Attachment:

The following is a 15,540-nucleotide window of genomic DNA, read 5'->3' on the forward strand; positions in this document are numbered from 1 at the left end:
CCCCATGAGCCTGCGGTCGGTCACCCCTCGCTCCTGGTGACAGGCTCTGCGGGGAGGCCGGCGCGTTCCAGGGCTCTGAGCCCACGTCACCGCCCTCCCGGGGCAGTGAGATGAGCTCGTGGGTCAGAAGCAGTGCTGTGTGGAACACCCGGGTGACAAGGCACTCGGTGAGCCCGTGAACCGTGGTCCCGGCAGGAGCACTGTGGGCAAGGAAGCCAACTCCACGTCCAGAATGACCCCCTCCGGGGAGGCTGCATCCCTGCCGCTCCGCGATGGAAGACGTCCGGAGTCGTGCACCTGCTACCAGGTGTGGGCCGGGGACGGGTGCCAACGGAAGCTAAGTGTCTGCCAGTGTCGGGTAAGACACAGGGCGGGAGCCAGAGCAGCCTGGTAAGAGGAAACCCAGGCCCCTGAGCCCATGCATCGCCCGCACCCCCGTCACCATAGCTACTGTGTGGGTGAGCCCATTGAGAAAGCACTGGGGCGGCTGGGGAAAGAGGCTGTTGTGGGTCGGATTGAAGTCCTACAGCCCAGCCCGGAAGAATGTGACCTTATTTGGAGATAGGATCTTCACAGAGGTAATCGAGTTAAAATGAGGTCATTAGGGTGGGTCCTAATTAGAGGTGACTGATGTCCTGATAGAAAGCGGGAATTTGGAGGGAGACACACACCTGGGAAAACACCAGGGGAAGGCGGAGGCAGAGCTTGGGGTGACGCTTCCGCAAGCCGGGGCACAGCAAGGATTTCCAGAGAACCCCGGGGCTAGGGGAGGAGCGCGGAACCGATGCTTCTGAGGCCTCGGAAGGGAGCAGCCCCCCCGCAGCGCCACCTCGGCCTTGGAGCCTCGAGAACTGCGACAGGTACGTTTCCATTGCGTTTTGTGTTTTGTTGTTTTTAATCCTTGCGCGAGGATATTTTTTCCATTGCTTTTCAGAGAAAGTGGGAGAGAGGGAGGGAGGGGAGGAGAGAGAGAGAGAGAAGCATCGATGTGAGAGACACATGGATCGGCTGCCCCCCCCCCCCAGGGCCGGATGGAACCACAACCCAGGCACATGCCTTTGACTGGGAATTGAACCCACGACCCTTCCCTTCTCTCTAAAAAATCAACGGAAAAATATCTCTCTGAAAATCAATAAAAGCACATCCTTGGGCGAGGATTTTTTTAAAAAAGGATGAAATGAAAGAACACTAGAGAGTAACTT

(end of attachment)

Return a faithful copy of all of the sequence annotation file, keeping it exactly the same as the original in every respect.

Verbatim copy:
The following is a 15,540-nucleotide window of genomic DNA, read 5'->3' on the forward strand; positions in this document are numbered from 1 at the left end:
CCCCATGAGCCTGCGGTCGGTCACCCCTCGCTCCTGGTGACAGGCTCTGCGGGGAGGCCGGCGCGTTCCAGGGCTCTGAGCCCACGTCACCGCCCTCCCGGGGCAGTGAGATGAGCTCGTGGGTCAGAAGCAGTGCTGTGTGGAACACCCGGGTGACAAGGCACTCGGTGAGCCCGTGAACCGTGGTCCCGGCAGGAGCACTGTGGGCAAGGAAGCCAACTCCACGTCCAGAATGACCCCCTCCGGGGAGGCTGCATCCCTGCCGCTCCGCGATGGAAGACGTCCGGAGTCGTGCACCTGCTACCAGGTGTGGGCCGGGGACGGGTGCCAACGGAAGCTAAGTGTCTGCCAGTGTCGGGTAAGACACAGGGCGGGAGCCAGAGCAGCCTGGTAAGAGGAAACCCAGGCCCCTGAGCCCATGCATCGCCCGCACCCCCGTCACCATAGCTACTGTGTGGGTGAGCCCATTGAGAAAGCACTGGGGCGGCTGGGGAAAGAGGCTGTTGTGGGTCGGATTGAAGTCCTACAGCCCAGCCCGGAAGAATGTGACCTTATTTGGAGATAGGATCTTCACAGAGGTAATCGAGTTAAAATGAGGTCATTAGGGTGGGTCCTAATTAGAGGTGACTGATGTCCTGATAGAAAGCGGGAATTTGGAGGGAGACACACACCTGGGAAAACACCAGGGGAAGGCGGAGGCAGAGCTTGGGGTGACGCTTCCGCAAGCCGGGGCACAGCAAGGATTTCCAGAGAACCCCGGGGCTAGGGGAGGAGCGCGGAACCGATGCTTCTGAGGCCTCGGAAGGGAGCAGCCCCCCCGCAGCGCCACCTCGGCCTTGGAGCCTCGAGAACTGCGACAGGTACGTTTCCATTGCGTTTTGTGTTTTGTTGTTTTTAATCCTTGCGCGAGGATATTTTTTCCATTGCTTTTCAGAGAAAGTGGGAGAGAGGGAGGGAGGGGAGGAGAGAGAGAGAGAGAAGCATCGATGTGAGAGACACATGGATCGGCTGCCCCCCCCCCCCAGGGCCGGATGGAACCACAACCCAGGCACATGCCTTTGACTGGGAATTGAACCCACGACCCTTCCCTTCTCTCTAAAAAATCAACGGAAAAATATCTCTCTGAAAATCAATAAAAGCACATCCTTGGGCGAGGATTTTTTTAAAAAAGGATGAAATGAAAGAACACTAGAGAGTAACTT